He even smoothed into the lead for a few strides as the pair left the cobbles beside the Tower, then slipped back behind the Mexican to wait, wait, wait for the right moment to strike.

Along the Mall the crowd sensed Martin was poised to kick to victory. Their roars of anticipation grew to deafening proportions. But still he waited.

Into Birdcage Walk, Martin still resisted all temptations to surge too early and give the 31-year-old Mexican a chance to hit back.

The decisive move came on the up-slope towards Westminster Bridge with 250 yards to go. It was ruthlessly effective.

Martin opened up a 30-yard gap in 100 yards of sprinting, then held his style to the line.

As he broke the tape, he blew a kiss. Such was the magic of the day, the chances are it travelled all the way to his wife, Julie, still in maternity hospital in Basildon.

It also told the marathon world who’s ready to be the daddy of ‘em all.

Eamonn Martin explains how he won

“I’ve always looked at myself as the greatest fun runner in the country because I really do enjoy running,” said Martin, who declined to place his London victory above other milestones in his career such as his English Schools junior triumph 20 years earlier and his two National cross country titles as a senior in 1984 and 1992.

“It’s hard to say it’s fun to run a marathon in 2:10 but I did enjoy it.

“The plan was to go with the leaders and I had the courage to go with it whatever the pace. But I had no plan to attack in the second half. I was a bit worried about how good I would feel in a couple of miles’ time if I took off.

“At around 14 to 16 miles I didn’t feel great. I have read so many books about marathon runners because I wanted to find out about the pain and anguish they’ve suffered. I didn’t feel really bad when I had my ‘patch’ and I came through it relatively quickly and felt good again.

“I felt the wind blowing but it didn’t bother me at all. I was hoping it would not be too hot for my first marathon and the breeze actually cooled me nicely from time to time.

“Most of the last four miles were into the wind and I was happy to hedge my bets that I could out-sprint the Mexican guy.

“I looked around quite a few times because I didn’t want a third person to come into the equation.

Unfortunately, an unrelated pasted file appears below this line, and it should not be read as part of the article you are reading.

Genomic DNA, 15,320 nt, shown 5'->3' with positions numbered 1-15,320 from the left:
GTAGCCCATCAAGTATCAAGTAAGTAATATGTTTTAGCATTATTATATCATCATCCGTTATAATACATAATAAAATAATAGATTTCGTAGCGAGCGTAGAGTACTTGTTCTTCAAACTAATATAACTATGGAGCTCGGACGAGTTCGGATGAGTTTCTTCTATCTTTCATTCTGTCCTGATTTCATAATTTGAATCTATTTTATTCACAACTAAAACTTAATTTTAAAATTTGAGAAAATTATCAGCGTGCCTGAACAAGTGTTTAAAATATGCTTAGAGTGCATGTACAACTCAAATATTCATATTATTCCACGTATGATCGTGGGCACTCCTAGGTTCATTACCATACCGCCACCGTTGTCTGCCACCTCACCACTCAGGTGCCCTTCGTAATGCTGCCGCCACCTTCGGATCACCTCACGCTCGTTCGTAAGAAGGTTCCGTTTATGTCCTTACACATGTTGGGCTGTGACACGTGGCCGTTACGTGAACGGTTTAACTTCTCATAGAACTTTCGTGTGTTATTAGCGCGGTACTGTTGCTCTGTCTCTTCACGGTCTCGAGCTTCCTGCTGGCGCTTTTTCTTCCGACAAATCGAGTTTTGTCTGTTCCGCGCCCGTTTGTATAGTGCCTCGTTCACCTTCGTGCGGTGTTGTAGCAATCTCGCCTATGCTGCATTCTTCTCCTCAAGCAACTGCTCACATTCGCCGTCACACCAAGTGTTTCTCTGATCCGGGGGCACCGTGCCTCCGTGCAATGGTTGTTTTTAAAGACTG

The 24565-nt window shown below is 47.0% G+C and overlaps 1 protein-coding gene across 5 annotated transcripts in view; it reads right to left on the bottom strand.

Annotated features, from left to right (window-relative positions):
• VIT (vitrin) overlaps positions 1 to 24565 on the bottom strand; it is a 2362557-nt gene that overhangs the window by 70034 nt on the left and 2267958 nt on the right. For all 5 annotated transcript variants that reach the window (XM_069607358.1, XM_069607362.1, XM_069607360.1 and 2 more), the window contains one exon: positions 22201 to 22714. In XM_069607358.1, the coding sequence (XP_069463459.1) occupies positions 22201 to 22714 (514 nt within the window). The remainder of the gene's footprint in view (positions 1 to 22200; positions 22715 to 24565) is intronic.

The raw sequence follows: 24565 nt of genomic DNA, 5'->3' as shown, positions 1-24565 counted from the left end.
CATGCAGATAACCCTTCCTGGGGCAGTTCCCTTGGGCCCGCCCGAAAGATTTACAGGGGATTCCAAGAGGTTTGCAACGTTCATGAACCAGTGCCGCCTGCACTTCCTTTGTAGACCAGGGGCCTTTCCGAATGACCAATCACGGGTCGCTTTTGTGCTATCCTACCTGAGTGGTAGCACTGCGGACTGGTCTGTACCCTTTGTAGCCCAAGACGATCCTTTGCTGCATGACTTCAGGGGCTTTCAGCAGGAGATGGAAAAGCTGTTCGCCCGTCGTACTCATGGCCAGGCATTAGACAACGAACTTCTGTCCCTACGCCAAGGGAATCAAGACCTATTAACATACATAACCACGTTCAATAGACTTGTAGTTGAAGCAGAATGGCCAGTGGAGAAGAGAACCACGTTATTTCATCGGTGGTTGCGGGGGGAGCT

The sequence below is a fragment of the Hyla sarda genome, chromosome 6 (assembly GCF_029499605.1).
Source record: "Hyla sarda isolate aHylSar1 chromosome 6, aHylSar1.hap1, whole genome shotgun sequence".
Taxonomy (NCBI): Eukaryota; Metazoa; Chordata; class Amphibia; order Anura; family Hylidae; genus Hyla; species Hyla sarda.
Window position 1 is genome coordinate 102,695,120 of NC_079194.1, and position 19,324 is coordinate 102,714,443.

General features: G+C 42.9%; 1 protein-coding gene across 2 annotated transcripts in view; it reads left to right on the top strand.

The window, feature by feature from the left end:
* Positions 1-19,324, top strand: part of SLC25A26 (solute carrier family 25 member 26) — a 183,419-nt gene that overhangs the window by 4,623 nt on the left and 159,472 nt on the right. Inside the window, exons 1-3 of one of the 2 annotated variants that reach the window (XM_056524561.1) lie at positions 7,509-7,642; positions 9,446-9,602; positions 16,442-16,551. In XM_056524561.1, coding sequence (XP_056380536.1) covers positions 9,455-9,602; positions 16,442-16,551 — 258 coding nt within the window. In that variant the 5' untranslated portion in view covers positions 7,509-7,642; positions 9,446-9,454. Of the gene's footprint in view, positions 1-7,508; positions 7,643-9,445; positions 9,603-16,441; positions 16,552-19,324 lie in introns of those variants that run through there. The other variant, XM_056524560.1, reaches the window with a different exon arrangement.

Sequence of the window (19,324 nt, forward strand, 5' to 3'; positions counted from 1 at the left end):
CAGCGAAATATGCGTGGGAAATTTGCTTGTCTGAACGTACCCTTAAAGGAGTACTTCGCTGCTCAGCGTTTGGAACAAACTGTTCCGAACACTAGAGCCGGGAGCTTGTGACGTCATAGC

“I just could not believe how many people were shouting for me out on the course. If there were a million out there, half a million were shouting my name. I was amazing. I have run in some of the great arenas. I’ve won in Oslo and Turin. I never thought a road race would simulate a big track meeting, but London does.

“There was a colossal noise on Westminster Bridge. It was incredible. I had to take care not to get too carried away.

“I saw the 26-mile marker and thought ‘that’s one lap of the track to go’. But I didn’t want to kick all that way although if he had gone I would have covered it.

“I was trying to relate it to a finish in a track race. I went with 250 yards to go. I didn’t know what his sprinting speed is like. I knew my sprinting speed was good.”

Martin’s answer to those who believed he was too old? “Yes, I agree with them. There are always people who break rules. I saw Jimmy Connors playing top-class tennis at 40.

“I’ve moved up through the ranges and I’m a fresh 34-year-old marathon runner. I said three or four years ago that in the spring of 1993 I would run my first marathon.

“Everybody ages differently. You talk about running at an age rather than with a spirit. I run with a bit of spirit, you know.”

Martin’s coach, Batty, added: “Eamonn doesn’t have a shoe deal at the moment as his agreement with Brooks ran out last year. I was negotiating with other companies but no one wanted to know him and one said he was too old.

“They have egg on their faces now as he has proved them wrong.”

Report by Trevor Frecknall, who sadly died in 2017